Golden Fetters

by Henry Farrell on February 24, 2012

From David Marsh’s “book on the origins of the euro”:, some indication that the last few years of gold standard lunacy were baked into the cake from quite early on.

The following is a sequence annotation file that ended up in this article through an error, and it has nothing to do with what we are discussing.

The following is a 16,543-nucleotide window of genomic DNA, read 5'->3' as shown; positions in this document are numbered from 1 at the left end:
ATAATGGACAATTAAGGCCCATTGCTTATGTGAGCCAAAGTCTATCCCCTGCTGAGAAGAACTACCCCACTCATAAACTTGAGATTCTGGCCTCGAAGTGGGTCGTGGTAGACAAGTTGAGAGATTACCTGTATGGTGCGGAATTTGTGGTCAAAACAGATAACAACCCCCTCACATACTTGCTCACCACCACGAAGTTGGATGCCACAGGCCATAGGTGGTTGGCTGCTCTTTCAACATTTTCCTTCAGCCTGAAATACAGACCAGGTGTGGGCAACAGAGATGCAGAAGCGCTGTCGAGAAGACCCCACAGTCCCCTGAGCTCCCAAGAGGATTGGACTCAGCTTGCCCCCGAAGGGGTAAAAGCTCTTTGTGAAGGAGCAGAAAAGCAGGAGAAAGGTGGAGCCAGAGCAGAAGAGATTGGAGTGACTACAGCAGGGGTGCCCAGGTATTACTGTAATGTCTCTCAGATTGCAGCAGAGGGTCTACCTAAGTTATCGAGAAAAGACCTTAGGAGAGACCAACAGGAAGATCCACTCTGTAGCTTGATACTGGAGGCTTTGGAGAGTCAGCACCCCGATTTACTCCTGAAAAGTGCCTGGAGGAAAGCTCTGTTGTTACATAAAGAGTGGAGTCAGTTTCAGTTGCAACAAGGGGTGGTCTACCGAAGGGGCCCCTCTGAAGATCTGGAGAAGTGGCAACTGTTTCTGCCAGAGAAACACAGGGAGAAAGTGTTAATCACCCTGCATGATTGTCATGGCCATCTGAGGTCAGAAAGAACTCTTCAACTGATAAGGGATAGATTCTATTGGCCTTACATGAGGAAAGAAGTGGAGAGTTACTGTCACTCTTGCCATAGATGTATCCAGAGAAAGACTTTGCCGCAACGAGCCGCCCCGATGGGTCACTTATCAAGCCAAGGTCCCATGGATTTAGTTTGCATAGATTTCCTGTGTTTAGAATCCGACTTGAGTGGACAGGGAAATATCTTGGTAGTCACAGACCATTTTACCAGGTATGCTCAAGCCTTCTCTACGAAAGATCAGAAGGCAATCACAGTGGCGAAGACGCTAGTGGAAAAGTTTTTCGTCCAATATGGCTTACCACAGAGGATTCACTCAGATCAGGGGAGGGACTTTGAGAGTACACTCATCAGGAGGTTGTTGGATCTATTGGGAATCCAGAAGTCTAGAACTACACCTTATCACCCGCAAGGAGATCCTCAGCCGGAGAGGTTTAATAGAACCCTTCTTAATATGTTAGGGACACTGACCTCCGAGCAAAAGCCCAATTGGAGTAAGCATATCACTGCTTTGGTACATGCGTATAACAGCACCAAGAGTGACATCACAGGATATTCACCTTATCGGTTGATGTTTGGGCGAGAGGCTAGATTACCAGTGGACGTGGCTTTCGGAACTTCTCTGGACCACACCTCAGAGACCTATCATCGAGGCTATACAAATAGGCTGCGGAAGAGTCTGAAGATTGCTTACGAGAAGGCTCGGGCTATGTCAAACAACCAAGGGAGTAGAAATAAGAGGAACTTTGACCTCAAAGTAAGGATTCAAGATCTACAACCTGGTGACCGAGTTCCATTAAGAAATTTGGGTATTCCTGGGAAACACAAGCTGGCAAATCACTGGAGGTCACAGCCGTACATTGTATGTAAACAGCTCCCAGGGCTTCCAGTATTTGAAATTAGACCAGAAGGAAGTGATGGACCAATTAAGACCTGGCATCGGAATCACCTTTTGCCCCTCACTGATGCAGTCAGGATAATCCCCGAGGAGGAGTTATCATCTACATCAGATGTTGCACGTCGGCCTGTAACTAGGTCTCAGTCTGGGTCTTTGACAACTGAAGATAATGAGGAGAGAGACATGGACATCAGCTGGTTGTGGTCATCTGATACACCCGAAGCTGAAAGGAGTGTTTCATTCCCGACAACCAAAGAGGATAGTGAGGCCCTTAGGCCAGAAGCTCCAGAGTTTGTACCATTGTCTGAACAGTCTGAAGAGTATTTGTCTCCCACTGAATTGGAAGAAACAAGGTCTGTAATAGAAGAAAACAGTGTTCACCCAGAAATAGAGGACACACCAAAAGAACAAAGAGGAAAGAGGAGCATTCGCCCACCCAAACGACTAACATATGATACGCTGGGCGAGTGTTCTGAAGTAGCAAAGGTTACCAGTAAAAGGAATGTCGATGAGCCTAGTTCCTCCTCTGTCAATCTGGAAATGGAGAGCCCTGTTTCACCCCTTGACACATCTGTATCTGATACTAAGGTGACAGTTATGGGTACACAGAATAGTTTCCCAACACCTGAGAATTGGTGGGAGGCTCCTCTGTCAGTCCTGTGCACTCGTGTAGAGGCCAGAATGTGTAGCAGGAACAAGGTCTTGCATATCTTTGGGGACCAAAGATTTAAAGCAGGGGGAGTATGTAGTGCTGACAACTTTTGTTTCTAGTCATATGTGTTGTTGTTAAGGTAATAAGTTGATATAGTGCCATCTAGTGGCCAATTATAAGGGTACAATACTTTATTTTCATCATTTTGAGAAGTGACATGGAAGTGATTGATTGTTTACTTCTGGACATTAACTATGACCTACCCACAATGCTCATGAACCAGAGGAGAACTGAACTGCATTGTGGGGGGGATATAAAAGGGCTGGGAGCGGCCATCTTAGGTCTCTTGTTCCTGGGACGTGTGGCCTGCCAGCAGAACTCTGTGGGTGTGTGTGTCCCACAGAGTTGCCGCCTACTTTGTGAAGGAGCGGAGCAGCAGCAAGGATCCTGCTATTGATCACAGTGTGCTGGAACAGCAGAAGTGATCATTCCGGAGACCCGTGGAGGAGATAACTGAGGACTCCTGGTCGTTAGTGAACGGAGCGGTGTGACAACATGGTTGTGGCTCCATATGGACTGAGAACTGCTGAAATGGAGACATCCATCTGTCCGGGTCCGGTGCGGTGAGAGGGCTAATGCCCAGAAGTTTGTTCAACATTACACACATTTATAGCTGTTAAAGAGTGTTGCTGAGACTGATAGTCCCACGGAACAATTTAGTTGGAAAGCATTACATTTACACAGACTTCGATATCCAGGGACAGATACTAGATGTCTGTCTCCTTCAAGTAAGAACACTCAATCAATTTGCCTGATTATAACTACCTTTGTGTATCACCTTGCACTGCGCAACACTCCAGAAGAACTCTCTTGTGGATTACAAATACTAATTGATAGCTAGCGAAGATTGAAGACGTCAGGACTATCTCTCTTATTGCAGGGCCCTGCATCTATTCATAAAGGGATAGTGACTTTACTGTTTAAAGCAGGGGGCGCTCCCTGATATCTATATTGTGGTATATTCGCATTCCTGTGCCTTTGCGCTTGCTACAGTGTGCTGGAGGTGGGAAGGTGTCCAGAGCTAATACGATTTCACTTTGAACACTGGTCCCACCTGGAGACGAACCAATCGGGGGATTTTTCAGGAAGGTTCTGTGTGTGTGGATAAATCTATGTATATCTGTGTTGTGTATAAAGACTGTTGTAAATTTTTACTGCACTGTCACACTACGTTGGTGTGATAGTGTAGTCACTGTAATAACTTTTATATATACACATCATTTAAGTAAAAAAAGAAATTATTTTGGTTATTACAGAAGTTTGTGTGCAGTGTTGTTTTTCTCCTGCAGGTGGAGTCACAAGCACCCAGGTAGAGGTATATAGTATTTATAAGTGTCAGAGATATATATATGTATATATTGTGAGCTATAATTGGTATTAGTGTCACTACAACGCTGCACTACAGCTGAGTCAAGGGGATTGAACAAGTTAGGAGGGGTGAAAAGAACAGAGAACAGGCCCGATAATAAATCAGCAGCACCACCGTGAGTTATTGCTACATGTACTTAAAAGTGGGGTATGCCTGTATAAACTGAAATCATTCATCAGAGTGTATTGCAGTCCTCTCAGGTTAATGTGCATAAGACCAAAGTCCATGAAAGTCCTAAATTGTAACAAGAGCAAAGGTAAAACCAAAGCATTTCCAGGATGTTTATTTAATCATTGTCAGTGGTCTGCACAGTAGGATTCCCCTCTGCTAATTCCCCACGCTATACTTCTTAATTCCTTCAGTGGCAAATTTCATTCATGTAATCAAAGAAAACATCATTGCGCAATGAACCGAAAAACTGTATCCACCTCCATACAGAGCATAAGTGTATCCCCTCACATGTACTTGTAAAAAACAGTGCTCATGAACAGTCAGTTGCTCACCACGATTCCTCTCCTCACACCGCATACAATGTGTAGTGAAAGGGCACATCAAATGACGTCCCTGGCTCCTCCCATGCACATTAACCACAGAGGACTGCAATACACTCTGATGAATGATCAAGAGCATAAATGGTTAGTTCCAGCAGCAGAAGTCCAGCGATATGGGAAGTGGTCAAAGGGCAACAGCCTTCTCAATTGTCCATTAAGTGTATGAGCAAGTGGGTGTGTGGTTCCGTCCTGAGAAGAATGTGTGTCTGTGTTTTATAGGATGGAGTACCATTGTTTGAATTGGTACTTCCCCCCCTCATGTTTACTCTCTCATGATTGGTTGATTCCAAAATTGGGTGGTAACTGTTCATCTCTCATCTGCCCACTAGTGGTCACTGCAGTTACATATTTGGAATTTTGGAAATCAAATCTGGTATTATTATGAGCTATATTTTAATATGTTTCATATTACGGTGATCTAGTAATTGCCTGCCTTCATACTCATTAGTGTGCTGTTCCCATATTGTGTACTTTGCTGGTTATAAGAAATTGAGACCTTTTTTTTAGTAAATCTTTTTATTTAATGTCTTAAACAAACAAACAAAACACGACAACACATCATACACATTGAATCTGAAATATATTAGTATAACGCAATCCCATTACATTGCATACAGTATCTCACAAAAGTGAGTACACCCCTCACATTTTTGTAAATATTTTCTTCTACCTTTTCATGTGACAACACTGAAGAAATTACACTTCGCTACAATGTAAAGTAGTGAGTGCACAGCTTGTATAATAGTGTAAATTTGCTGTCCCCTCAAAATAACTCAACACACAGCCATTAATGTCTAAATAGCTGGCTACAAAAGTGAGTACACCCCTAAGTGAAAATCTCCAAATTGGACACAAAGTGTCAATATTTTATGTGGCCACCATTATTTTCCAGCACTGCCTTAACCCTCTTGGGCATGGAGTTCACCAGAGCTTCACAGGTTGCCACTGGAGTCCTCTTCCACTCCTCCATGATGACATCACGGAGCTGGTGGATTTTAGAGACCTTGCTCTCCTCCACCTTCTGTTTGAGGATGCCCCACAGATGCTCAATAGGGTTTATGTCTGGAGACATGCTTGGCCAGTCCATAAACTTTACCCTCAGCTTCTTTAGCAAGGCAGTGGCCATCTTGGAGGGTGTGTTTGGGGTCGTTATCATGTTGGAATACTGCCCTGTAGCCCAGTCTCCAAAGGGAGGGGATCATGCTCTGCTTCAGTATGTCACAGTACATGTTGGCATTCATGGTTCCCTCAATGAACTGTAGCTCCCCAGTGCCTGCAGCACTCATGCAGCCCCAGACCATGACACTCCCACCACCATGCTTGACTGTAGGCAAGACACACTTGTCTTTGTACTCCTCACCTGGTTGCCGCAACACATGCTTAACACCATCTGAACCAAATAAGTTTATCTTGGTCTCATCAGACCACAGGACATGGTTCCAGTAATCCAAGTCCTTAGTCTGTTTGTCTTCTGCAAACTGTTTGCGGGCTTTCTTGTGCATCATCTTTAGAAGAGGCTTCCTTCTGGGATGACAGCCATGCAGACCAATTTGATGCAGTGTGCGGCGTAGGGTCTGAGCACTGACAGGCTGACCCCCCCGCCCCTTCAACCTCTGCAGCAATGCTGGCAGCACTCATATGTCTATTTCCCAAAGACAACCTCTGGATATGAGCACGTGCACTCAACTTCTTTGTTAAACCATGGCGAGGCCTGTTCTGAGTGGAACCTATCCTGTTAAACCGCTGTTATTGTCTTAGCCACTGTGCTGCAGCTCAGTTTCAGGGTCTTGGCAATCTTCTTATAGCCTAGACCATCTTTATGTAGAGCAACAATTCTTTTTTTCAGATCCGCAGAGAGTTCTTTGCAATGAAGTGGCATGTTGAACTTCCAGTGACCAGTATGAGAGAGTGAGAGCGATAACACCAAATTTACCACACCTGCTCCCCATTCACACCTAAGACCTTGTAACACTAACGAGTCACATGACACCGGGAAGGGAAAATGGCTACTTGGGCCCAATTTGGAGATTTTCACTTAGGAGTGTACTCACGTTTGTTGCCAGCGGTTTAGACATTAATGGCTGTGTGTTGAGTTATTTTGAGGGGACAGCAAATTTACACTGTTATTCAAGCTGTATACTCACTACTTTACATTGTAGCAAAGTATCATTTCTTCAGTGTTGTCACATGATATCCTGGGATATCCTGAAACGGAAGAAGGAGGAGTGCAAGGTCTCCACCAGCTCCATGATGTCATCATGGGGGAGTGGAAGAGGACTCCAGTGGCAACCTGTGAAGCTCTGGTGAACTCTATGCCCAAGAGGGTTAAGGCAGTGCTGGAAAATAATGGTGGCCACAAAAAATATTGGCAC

bq. The two leaders [Giscard d’Estaing and Helmut Schmidt] professed the common aim, at a wider European level that superseded national borders, to regain monetary stability forfeited through a century of war and disruption. According to Giscard, the road to a European money was part of a journey that had been abandoned when the Gold Standard ended:’During the second half of the nineteenth century, up to the 1914 war, France enjoyed continuously successful economic growth, and a steady build-up of its engineering industry, with a currency that was totally stable. With their roots in a rural economy and their cultural leaning towards the fundamental values of savings and thrift, the French as a nation cannot cope with an inflationary economy and a weak currency. They thrive on stable money.’ Schmidt, too, affirmed a link between the goal of EMU and the Gold Standard:’We had a currency union up to 1914 in Western Europe – the Gold Standard. From a historical point of view, I would draw a direct parallel.’ (p.69)